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Shiksa Means “Awesome,” Right?

When I read Rachel Shukert’s description of “Wasp Cove” I couldn’t help feeling that she had secretly observed my hometown. There, we wear madras with no sense of irony, and drink scotch until we can almost, haltingly, express our feelings. … Read More

By / January 26, 2009

When I read Rachel Shukert’s description of “Wasp Cove” I couldn’t help feeling that she had secretly observed my hometown. There, we wear madras with no sense of irony, and drink scotch until we can almost, haltingly, express our feelings. I spent my youth subsisting on a steady diet of club food, like peanut butter and banana sandwiches (in case you are thinking of making them, they taste like plaster). One of my best childhood friends is still referred to as “Bitsy.” I spent a lot of time in tennis whites with Bitsy scraping peanut butter and banana residue off the roof of my mouth, while men in pink and green pants decorated with tiny cockatoos passed by. To my credit, I did realize that having a smattering of cockatoos across one’s crotch was not a brilliant fashion statement.

But it wasn’t until high school that I dated my first Jewish boy. He was intellectual, but not nerdy. He was interested in politics. He was funny. He had very curly brown hair. He was the perfect model for any smart-brooding-handsome-boy-with-lots-of-feelings on any teen drama.

He pretty much won me over the first time drove me out to an authentic deli. It was the first time I’d ever had a genuine bagel. True, I’d had “bagels” in the past, but they weren’t really bagels, they were just round bread with a stupid hole in the middle. There were latkes, too. Latkes with applesauce and sour cream are what heaven tastes like. And there were blintzes. And rugelach. Have you had rugelach? Of course you have. Did you know you can make like five different kinds? And if you have a peanut butter and banana fed stomach, those heaping helpings of rugelach will make it scream with joy? And then you will confuse being too full with “stomach screaming with joy.” Ultimately, I got sick to my stomach, but not right in front of him, so that was fine.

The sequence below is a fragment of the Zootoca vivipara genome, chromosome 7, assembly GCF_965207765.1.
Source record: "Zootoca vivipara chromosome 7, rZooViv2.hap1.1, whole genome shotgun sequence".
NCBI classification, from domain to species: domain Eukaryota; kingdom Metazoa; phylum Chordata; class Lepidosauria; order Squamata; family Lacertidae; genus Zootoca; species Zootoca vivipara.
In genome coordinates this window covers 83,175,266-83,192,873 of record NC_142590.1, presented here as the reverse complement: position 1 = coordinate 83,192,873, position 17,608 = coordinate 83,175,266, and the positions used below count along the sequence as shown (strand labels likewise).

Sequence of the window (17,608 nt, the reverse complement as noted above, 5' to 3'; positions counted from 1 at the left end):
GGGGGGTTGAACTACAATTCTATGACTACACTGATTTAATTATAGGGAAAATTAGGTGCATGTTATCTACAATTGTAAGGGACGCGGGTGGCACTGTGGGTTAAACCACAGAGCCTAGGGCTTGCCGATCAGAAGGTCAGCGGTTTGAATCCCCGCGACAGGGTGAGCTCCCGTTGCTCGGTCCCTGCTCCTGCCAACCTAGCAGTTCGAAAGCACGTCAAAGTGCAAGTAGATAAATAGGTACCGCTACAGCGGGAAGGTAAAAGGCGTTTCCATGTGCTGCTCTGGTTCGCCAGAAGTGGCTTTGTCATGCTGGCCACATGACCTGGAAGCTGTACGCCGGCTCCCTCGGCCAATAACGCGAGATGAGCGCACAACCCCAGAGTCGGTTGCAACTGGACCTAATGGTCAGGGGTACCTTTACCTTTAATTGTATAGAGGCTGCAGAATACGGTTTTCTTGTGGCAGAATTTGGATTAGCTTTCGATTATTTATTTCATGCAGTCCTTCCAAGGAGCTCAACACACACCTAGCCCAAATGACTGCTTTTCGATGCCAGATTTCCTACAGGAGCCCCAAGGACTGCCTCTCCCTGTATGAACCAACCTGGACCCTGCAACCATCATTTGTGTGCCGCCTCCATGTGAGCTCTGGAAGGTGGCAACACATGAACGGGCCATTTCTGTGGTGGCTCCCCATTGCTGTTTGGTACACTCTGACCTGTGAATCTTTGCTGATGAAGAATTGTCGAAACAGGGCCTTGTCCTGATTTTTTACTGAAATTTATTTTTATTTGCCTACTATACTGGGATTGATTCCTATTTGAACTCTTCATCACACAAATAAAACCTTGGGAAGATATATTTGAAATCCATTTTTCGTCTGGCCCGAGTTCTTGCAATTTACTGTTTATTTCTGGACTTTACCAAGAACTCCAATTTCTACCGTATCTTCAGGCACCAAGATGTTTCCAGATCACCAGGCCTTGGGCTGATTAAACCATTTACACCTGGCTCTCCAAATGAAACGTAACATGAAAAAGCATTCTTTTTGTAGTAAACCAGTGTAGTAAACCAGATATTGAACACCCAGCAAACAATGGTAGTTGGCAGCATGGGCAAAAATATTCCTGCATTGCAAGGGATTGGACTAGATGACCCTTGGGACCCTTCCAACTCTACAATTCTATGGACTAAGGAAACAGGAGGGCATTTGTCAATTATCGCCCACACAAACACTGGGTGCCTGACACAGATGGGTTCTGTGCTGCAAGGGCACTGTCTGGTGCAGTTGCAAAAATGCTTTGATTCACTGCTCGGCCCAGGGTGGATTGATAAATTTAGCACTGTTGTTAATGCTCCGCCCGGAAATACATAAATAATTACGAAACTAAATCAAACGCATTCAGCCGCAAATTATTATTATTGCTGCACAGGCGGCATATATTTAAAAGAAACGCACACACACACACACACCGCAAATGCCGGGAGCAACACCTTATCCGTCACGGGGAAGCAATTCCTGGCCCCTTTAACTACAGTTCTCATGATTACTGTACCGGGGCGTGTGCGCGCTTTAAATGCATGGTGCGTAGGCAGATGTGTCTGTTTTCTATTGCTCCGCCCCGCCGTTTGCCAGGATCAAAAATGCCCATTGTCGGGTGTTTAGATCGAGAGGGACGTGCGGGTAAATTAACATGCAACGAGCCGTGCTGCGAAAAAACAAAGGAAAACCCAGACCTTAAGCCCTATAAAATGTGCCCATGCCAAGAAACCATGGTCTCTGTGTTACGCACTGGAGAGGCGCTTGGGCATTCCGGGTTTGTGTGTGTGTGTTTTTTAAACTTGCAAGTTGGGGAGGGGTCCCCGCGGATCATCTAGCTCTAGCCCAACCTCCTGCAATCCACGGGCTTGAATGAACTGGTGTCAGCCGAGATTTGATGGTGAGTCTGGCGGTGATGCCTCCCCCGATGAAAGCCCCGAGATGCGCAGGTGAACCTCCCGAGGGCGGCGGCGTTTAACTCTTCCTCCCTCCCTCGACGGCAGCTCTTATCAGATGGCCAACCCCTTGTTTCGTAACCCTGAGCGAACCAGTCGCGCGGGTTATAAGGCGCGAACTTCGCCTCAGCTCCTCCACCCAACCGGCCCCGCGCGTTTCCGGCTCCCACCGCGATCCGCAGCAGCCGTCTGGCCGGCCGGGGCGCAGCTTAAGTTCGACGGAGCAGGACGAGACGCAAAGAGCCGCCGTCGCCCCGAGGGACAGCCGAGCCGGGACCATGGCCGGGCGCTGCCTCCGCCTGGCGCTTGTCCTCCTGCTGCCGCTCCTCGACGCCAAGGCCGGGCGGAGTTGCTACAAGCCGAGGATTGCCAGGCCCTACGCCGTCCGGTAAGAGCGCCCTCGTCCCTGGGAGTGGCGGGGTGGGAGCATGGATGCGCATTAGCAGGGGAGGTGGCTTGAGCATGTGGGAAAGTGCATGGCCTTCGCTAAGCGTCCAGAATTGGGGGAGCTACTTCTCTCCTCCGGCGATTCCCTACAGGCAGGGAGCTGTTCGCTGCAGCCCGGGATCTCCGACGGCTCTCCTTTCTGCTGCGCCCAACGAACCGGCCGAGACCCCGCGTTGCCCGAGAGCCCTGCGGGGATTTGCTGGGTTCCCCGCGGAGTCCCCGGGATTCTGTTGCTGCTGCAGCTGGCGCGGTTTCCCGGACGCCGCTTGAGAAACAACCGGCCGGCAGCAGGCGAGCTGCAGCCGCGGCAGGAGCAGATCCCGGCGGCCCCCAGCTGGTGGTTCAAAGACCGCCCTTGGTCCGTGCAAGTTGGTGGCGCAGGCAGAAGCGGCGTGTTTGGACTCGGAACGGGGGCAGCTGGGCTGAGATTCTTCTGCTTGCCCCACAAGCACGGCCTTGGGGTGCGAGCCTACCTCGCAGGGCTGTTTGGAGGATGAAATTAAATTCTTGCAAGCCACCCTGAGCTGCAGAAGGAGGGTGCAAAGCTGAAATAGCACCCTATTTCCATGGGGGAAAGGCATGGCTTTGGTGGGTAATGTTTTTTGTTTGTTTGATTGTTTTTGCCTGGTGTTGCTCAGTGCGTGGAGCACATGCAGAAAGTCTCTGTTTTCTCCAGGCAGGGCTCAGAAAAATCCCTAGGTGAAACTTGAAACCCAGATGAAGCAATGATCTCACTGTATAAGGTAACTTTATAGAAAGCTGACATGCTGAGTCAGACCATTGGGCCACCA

If I had vomited on him, he probably wouldn’t have invited me out to meet his parents. For Shabbat.

“Is that a food?” I asked.

“It’s dinner. On Friday. It’s a Jewish thing,” he replied. Since I’d experienced deli food, I decided that I was fairly worldly and down with the whole “Jewish thing” anyway. And maybe it would have gone fine if I had just excitedly explained to his mother that you can make rugelach with almost anything.

However, since I was 14 years old, I decided that the best way to impress my new boyfriend’s parents would be to speak to them in Yiddish.

Again, maybe it would have been fine if I’d just started exclaiming, I don’t know, “oy”, halfway through the meal. They might have thought that I just had Tourette’s. Instead, I watched Fiddler on the Roof about six times beforehand to prepare, and showed up to dinner dressed like an extra out of Yentl (with a dash of Fran Drescher thrown in).

Here are words I recall using and largely mispronouncing within the first five minutes of meeting his parents which caused everyone’s eyes to widen with horror “kibbitz, goyim, bupkes, tref, mensch, putz, chutzpah, mitzvah.” If I could have found a way to incorporate all of those words into one sentence, I would have. I also proposed a toast “to Israel” which caused my boyfriend’s very unorthodox family to pretty much universally roll their eyes. I find it nothing short of a mitzvah that I refrained from mentioning the holocaust that evening.

I think the general idea was to show them that I admired and appreciated their culture. The actual effect was that I sounded completely insane.

Afterwards, as I was about to leave, I heard his father mutter to his mother “who the hell was the shiksa?” It occurred to me that it was the first time someone other than me had used Yiddish that evening. This realization was distressing. In the car on the way home I mentioned to my boyfriend that his father thought I was a shiksa, and that was awful.

“No, no,” he said, “shiksa means awesome. Like, a person of awesomeness.”

To this day, whenever I hear women talk about how Jewish men make better husbands, I think of that moment, and decide that they are probably 100% correct. I refrain from expressing that sentiment in anything but lock-jawed, Kennedy-esque accented English, though. But Bitsy and I? We still go out for rugelach.

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